Nanophotonics team creates low-voltage, multicolor, electrochromic glass
Rice University's latest nanophotonics research could expand the color palette for companies in the fast-growing market for glass windows that change color at the flick of an electric switch.
In a new paper in the American Chemical Society journal ACS Nano, researchers from the laboratory of Rice plasmonics pioneer Naomi Halas report using a readily available, inexpensive hydrocarbon molecule called perylene to create glass that can turn two different colors at low voltages.
"When we put charges on the molecules or remove charges from them, they go from clear to a vivid color," said Halas, director of the Laboratory for Nanophotonics (LANP), lead scientist on the new study and the director of Rice's Smalley-Curl Institute. "We sandwiched these molecules between glass, and we're able to make something that looks like a window, but the window changes to different types of color depending on how we apply a very low voltage."
Adam Lauchner, an applied physics graduate student at Rice and co-lead author of the study, said LANP's color-changing glass has polarity-dependent colors, which means that a positive voltage produces one color and a negative voltage produces a different color.
"That's pretty novel," Lauchner said. "Most color-changing glass has just one color, and the multicolor varieties we're aware of require significant voltage."
Glass that changes color with an applied voltage is known as "electrochromic," and there's a growing demand for the light- and heat-blocking properties of such glass. The projected annual market for electrochromic glass in 2020 has been estimated at more $2.5 billion.
Lauchner said the glass project took almost two years to complete, and he credited co-lead author Grant Stec, a Rice undergraduate researcher, with designing the perylene-containing nonwater-based conductive gel that's sandwiched between glass layers.
"Perylene is part of a family of molecules known as polycyclic aromatic hydrocarbons," Stec said. "They're a fairly common byproduct of the petrochemical industry, and for the most part they are low-value byproducts, which means they're inexpensive."
There are dozens of polycyclic aromatic hydrocarbons (PAHs), but each contains rings of carbon atoms that are decorated with hydrogen atoms. In many PAHs, carbon rings have six sides, just like the rings in graphene, the much-celebrated subject of the 2010 Nobel Prize in physics.
"This is a really cool application of what started as fundamental science in plasmonics," Lauchner said.
A plasmon is wave of energy, a rhythmic sloshing in the sea of electrons that constantly flow across the surface of conductive nanoparticles. Depending upon the frequency of a plasmon's sloshing, it can interact with and harvest the energy from passing light. In dozens of studies over the past two decades, Halas, Rice physicist Peter Nordlander and colleagues have explored both the basic physics of plasmons and potential applications as diverse as cancer treatment, solar-energy collection, electronic displays and optical computing.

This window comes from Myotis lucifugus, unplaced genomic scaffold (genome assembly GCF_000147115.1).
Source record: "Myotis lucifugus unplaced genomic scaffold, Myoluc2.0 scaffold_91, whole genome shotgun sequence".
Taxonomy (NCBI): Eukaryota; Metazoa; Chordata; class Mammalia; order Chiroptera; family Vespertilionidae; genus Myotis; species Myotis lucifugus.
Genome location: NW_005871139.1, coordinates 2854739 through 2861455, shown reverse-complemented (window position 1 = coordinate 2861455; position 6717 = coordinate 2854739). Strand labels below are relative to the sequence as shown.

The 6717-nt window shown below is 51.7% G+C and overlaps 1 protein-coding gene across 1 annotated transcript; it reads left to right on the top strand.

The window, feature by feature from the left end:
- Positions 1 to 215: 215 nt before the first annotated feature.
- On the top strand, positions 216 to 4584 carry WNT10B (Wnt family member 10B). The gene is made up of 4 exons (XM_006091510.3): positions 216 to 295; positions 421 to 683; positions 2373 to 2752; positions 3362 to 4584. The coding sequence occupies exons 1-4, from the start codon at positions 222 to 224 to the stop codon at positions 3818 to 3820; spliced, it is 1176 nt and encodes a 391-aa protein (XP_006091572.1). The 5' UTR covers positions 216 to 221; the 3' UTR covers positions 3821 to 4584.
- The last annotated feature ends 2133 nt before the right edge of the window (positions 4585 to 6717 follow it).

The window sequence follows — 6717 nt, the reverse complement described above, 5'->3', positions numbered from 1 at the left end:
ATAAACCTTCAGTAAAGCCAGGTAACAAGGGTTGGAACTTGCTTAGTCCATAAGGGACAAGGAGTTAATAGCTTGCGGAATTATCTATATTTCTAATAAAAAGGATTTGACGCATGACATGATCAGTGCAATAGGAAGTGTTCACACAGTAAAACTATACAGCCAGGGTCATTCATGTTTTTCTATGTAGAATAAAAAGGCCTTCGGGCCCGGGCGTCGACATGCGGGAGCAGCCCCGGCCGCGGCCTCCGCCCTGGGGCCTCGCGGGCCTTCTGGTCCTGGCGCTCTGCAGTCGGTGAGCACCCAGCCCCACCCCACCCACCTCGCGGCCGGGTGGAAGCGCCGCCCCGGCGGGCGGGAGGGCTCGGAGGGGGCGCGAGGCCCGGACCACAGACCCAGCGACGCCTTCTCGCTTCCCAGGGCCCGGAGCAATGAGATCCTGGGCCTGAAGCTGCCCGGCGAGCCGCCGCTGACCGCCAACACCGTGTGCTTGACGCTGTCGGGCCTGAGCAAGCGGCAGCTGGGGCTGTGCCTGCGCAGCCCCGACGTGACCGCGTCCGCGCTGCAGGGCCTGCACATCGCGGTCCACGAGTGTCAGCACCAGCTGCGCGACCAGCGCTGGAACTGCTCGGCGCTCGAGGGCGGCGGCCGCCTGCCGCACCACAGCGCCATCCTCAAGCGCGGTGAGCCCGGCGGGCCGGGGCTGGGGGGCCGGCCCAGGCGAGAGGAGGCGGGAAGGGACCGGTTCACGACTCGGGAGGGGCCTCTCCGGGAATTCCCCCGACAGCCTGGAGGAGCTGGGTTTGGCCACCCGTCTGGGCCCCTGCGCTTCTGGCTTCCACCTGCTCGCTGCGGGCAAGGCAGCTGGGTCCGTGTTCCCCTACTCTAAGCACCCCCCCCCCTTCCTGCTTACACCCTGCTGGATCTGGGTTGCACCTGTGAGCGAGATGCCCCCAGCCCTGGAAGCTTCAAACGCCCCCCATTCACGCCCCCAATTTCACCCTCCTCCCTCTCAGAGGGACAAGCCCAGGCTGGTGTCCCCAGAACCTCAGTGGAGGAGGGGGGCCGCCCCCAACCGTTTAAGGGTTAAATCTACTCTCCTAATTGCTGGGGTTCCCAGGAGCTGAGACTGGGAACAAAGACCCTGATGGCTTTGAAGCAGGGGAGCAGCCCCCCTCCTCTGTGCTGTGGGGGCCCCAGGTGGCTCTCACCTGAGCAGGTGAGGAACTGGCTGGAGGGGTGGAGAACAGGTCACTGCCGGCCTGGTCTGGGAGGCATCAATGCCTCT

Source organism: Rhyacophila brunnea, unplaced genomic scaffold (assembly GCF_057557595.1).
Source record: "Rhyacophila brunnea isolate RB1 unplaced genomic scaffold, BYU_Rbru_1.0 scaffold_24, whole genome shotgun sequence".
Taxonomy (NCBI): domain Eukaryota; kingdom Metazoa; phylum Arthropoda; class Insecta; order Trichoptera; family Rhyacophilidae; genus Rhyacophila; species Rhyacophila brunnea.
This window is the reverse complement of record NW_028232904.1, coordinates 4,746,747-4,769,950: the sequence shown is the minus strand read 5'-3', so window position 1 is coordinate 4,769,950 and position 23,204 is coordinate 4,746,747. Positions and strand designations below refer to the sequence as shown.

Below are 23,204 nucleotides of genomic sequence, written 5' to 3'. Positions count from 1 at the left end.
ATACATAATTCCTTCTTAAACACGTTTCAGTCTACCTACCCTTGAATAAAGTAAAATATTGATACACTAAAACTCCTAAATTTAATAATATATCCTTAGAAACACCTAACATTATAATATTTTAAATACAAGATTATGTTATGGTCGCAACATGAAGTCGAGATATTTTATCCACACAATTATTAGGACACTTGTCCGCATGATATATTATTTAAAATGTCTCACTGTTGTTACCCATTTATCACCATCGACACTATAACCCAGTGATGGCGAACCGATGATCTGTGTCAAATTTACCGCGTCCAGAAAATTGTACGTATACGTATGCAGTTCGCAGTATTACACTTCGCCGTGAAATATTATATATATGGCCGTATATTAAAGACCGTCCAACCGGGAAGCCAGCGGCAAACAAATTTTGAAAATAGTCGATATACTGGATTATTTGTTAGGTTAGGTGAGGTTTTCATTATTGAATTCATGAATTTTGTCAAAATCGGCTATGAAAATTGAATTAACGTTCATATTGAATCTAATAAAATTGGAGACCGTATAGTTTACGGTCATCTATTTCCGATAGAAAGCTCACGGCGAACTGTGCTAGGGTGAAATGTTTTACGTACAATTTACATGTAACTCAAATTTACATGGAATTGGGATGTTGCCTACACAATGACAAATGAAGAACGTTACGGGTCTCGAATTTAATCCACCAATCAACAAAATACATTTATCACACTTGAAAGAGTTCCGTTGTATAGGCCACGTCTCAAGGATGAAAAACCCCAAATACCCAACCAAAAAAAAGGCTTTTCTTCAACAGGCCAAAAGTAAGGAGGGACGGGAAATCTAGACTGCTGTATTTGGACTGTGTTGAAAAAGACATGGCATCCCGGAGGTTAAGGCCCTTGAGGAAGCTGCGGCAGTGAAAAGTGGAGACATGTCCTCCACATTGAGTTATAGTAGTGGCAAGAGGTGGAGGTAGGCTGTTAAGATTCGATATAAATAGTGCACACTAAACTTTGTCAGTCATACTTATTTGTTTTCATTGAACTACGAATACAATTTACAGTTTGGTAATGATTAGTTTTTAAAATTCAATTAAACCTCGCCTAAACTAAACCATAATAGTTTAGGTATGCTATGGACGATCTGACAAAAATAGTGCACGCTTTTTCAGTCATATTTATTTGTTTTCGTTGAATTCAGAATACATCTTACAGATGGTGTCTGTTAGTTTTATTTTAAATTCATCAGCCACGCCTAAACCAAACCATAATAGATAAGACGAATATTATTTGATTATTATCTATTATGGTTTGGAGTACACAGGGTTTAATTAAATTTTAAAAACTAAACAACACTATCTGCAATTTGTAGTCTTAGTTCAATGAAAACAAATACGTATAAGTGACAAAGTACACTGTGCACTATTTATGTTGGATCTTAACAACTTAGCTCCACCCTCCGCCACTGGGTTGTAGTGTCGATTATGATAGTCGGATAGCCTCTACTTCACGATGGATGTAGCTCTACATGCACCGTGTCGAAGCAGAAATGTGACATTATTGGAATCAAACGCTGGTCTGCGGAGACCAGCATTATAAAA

The quintessential plasmonic nanoparticle is metallic, often made of gold or silver, and precisely shaped. For example, gold nanoshells, which Halas invented at Rice in the 1990s, consist of a nonconducting core that's covered by a thin shell of gold.
"Our group studies many kinds of metallic nanoparticles, but graphene is also conductive, and we've explored its plasmonic properties for several years," Halas said.
She noted that large sheets of atomically thin graphene have been found to support plasmons, but they emit infrared light that's invisible to the human eye.
"Studies have shown that if you make graphene smaller and smaller, as you go down to nanoribbons, nanodots and these little things called nanoislands, you can actually get graphene's plasmon closer and closer to the edge of the visible regime," Lauchner said.
In 2013, then-Rice physicist Alejandro Manjavacas, a postdoctoral researcher in Nordlander's lab, showed that the smallest versions of graphene—PAHs with just a few carbon rings—should produce visible plasmons. Moreover, Manjavacas calculated the exact colors that would be emitted by different types of PAHs.
"One of the most interesting things was that unlike plasmons in metals, the plasmons in these PAH molecules were very sensitive to charge, which suggested that a very small electrical charge would produce dramatic colors," Halas said.
Lauchner said the project really took off after Stec joined the research team in 2015 and created a perylene formulation that could be sandwiched between sheets of conductive glass.
In their experiments, the researchers found that applying just 4 volts was enough to turn the clear window greenish-yellow and applying negative 3.5 volts turned it blue. It took several minutes for the windows to fully change color, but Halas said the transition time could easily be improved with additional engineering.
Stec said the team's other window, which turns from clear to black, was produced later in the project.
"Dr. Halas learned that one of the major hurdles in the electrochromic device industry was making a window that could be clear in one state and completely black in another," Stec said. "We set out to do that and found a combination of PAHs that captured no visible light at zero volts and almost all visible light at low voltage."